Bill English’s resignation

Bill English managed to keep secret the news of his resignation as National Party leader and from Parliament until just before he have a news conference announcing it this morning.

This isn’t really a surprise to me. English was reportedly considering resigning a couple of years ago but stepped up and stayed on when  John Key resigned. English went on to do a creditable job in the election campaign last year, and possibly also to his credit he didn’t concede enough to win Winston Peters’ support to form a Government.

The timing was initially a bit of a surprise, but it makes sense. If he stepped down too soon after the election the party would have not been in a good situation to consider a new leader – after losing power all National MPs would have benefited from considering their futures.

So English waited until everyone was settled into the first full year of the current term, and then made his announcement.

English has been one of the most influential politicians in new Zealand this century. He is widely applauded for managing the country through very difficult financial times, first taking over as Finance Minister as the Global Financial Crisis hit, and then managing our way through the impact of the Christchurch earthquakes.

Labour will be thankful to have taken over when the country’s books are in such good order.

And Jacinda Ardern seemed to genuinely applaud his achievements, as any good Prime Minsiter would:

Just heard the news that Bill English has decided to stand down. Bill has made a huge contribution through his time in office and to politics generally. I admire those who serve NZ in this place, and Bill did for a long time, and he did it well. My best wishes

So it’s a well earned political retirement for English, while National now has to deal with choosing a new leader, but that’s a different story.

UPDATE: Statement on Bill English

RT HON JACINDA ARDERN

Prime Minister Jacinda Ardern has today paid tribute to outgoing National Party Leader Bill English.

“Bill has worked tirelessly as Prime Minister, Deputy Prime Minister, Finance Minister, and Opposition Leader among his many public roles. Very few serve for so long at such a high level, but garner the respect of many.

“He has always stood for what he believes in. He is a man of clear convictions who has always had a genuine concern for the well-being of New Zealanders, and gave a huge portion of his working life to serving on their behalf.

“The impact of public service on a politician’s family cannot be understated. In the 27 years Bill served as an MP, with the support of his wife Mary, his children were born, and grew up.  They have made great sacrifices so he could do his job to the best of his ability.

“I wish Bill and his family all the best for the future,” says Jacinda Ardern.

Interview: Bill English on his resignation

Green problems continue

A battered Green party seems to have taken another hit with one of their top staff stepping down and another either stepping or being pushed sideways.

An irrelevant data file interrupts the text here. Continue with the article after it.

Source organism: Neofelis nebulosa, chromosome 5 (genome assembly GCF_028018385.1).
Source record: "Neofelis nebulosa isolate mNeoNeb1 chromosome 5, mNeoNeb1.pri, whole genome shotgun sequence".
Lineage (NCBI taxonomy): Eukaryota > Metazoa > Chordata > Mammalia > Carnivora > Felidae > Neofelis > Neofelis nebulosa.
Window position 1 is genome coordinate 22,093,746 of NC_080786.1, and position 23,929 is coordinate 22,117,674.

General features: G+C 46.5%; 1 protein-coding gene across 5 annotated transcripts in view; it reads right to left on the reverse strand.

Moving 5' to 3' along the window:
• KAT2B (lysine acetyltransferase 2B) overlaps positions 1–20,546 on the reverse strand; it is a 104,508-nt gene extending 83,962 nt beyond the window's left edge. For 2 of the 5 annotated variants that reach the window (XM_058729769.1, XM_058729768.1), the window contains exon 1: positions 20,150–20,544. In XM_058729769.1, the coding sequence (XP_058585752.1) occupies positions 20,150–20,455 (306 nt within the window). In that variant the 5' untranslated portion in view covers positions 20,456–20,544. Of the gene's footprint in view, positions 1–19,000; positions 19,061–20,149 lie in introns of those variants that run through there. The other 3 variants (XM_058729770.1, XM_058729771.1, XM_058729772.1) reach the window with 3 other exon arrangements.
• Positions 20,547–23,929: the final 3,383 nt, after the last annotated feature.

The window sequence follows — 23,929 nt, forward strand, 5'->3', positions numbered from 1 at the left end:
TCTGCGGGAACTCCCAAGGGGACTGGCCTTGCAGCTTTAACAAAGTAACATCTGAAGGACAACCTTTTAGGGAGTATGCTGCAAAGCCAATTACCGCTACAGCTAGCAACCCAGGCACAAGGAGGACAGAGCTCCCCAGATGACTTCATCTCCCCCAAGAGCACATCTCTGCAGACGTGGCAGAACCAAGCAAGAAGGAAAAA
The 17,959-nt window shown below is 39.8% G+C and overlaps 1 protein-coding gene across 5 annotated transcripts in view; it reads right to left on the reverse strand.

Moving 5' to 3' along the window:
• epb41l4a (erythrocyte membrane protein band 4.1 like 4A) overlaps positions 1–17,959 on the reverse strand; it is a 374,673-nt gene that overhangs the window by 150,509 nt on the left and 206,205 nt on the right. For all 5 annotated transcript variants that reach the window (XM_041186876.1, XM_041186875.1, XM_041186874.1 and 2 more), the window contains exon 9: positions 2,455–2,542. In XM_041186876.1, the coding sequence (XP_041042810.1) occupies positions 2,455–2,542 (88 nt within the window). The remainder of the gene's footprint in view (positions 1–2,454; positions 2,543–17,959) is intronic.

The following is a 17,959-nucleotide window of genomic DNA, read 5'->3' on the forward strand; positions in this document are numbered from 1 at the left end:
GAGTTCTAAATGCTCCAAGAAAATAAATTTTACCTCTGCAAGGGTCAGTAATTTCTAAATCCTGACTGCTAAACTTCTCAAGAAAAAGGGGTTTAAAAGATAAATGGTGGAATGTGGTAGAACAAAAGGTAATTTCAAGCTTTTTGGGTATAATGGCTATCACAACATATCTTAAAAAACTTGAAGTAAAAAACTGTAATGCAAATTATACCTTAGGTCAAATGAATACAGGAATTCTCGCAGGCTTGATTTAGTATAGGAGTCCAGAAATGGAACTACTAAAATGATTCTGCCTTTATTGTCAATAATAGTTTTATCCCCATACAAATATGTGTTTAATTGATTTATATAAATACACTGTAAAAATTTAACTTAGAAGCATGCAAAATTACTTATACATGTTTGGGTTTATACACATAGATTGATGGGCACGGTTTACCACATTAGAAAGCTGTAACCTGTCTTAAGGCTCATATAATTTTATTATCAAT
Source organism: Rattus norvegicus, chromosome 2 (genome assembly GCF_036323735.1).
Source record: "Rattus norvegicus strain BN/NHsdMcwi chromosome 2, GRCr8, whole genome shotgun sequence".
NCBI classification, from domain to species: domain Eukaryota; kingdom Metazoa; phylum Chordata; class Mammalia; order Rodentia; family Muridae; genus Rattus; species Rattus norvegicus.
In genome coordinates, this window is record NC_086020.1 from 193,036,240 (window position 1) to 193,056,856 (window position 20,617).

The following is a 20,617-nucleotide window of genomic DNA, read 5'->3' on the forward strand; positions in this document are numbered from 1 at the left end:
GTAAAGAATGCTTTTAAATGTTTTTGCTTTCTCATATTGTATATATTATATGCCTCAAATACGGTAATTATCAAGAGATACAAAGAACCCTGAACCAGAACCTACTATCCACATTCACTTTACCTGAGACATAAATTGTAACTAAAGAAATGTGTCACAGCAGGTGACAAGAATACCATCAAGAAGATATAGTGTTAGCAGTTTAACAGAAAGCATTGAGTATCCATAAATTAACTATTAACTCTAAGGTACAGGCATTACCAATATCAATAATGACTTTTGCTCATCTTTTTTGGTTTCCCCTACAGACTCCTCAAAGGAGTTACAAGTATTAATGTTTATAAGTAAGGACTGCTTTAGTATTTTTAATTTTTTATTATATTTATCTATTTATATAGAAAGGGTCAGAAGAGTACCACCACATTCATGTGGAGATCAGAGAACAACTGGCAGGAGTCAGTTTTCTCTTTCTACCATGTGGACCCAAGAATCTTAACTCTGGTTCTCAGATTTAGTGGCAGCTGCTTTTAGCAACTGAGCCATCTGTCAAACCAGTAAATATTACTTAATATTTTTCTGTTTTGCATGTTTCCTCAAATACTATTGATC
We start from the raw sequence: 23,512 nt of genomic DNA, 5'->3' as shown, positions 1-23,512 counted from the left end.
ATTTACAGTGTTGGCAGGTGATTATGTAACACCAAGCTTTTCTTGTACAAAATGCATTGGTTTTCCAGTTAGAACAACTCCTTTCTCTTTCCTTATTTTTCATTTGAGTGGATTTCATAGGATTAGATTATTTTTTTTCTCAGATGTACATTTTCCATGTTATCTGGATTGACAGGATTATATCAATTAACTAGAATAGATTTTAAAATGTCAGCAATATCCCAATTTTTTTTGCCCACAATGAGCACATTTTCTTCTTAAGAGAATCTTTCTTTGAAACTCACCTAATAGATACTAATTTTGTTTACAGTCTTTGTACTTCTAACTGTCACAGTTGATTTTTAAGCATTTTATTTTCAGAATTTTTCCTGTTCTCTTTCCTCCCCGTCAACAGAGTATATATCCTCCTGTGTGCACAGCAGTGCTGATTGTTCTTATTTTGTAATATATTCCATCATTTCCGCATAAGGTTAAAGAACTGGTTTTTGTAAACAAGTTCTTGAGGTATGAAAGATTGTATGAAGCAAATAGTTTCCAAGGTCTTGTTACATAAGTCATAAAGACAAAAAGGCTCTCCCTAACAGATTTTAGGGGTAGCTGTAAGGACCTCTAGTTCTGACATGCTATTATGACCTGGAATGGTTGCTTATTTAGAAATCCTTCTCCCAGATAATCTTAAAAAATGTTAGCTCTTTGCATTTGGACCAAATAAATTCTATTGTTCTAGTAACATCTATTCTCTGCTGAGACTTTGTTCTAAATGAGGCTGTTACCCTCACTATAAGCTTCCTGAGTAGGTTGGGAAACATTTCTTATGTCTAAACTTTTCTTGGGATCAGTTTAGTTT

Whatever the reason, a month out from the election this has to be disruptive and an indication of ongoing repercussions in the party after a damaging few weeks.

NZH: Top Green Party staffer resigns just weeks out from election

The Green Party has been hit by more turmoil after its political director resigned with just weeks to go until the election.

The resignation of communications specialist Joss Debreceny follows the departure of the party’s chief of staff Deborah Morris-Travers, although she will keep working for the Greens on a special anti-poverty project.

Responding to Herald inquiries, Shaw said he had reluctantly accepted Debreceny’s resignation.

“Joss has given tireless, loyal support and made an important contribution to the Green cause, and I am deeply grateful for that.”

Shaw said Morris-Travers’ move out of the chief-of-staff role was to take up a “special projects” role, including providing policy advice on ending poverty in New Zealand.

“We are keen to utilise Deborah’s expertise on the rights of children, as well as tapping into her past experience as a member of Parliament,” Shaw said.

“Joss and Deborah are superb operators. As these changes are operational issues it would be inappropriate to make any further comment.”

One could wonder how involved these two staff members were in the Metiria mission on poverty, and the handling of the PR disaster.

One could also wonder whether they are deserting a sinking ship, or if they have been thrown overboard.

Should Ngaro have offered his resignation?

Going by Lloyd Burr’s claims in Alfred Ngaro’s threat to Willie Jackson was worse than just a brain fart Ngaro was slow to comprehend or acknowledge the mistake he made in a National Party regional conference speech.

Alfred Ngaro’s threat that non-government organisations shouldn’t bite the hand that feeds is extraordinary.

Not just because of his complete lack of judgement, or the fact he did it on stage in front of hundreds of National Party members, or because it shows cracks in the party’s extreme culture of discipline.

It’s extraordinary because he didn’t back down from his comments until he was forced to.

It was much more than just a brain fart or a case of misspeaking.